When I got pregnant, my partner and I knew we wanted to be thoughtful about the ways we helped our kids construct their gender and the way they viewed gender in general. Whatever sex our baby was born, we had every intentions of gender-bending the hell out of it. We toyed with the idea of raising a gender neutral child. But between the confusion and protests it would incite in our families and all the extra work it involved, we decided it wasn’t for us. What we really wanted was to find ways to equip our future children with the tools to think critically and the ability to challenge the notions of gender dichotomy that society would inevitably be pitching to them from womb to tomb.Â
Much easier said than done.
When it was time to find out the sex of our baby, we decided against it. This would be our first mandate as gender-bending parents. We figured if nobody, including us, knew the sex it would prevent everyone from intentionally or subliminally transmitting their gender based hopes, dreams and stereotypes through my belly.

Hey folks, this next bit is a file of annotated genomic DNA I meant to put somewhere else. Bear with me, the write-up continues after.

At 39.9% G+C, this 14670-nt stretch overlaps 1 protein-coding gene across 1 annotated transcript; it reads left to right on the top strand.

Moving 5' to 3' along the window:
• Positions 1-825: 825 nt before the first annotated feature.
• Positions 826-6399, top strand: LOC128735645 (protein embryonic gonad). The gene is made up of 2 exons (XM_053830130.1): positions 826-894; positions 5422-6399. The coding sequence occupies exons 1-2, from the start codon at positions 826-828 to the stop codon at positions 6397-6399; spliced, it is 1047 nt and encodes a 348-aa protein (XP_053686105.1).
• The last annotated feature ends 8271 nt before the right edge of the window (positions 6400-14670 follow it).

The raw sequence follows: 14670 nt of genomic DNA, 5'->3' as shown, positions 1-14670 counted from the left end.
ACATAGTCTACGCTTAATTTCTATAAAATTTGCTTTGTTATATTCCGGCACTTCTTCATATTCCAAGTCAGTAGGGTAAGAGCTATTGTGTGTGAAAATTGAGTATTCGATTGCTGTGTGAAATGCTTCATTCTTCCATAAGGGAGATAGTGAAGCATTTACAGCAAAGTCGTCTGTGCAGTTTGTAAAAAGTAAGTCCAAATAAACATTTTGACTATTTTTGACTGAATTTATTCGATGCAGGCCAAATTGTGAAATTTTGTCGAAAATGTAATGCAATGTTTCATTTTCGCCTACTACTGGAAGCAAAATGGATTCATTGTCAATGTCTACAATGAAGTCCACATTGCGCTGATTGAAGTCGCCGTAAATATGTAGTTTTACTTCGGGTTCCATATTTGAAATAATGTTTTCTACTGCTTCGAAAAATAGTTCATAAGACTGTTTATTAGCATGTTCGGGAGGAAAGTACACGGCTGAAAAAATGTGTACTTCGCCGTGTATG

Inexplicably, friends and family still lovingly whispered, shouted and rain danced nonsense at my stomach whenever theyâd get the chance. It usually sounded something like, âHey baby boy in there! Hurry up and come out so we can play ball!â SMDH.
Our next gender-bending challenge was clothing. As soon as our son was born, we were bombarded with utterly boring âboy clothesâ. I had to lay down some rules. No sports! No âmacho superheroâsâ! And nothing with the words, âchampâ, âall starâ or anything of the sort. I was really hard core about this. I planned to balance out all the blues and greens with lots of pinks and purples and was ready to go to war with anyone who had a problem with it.
Turns out, it wasnât as easy as I thought it would be. Even as a âprogressiveâ parent, these binaries are still hard-wired within me and require some serious unlearning. I couldnât fathom putting a dress on my son! If he asked for it, thatâd be one thing. But doing so as a regular practice of gender bending? I wasnât nearly as bold as I thought I was.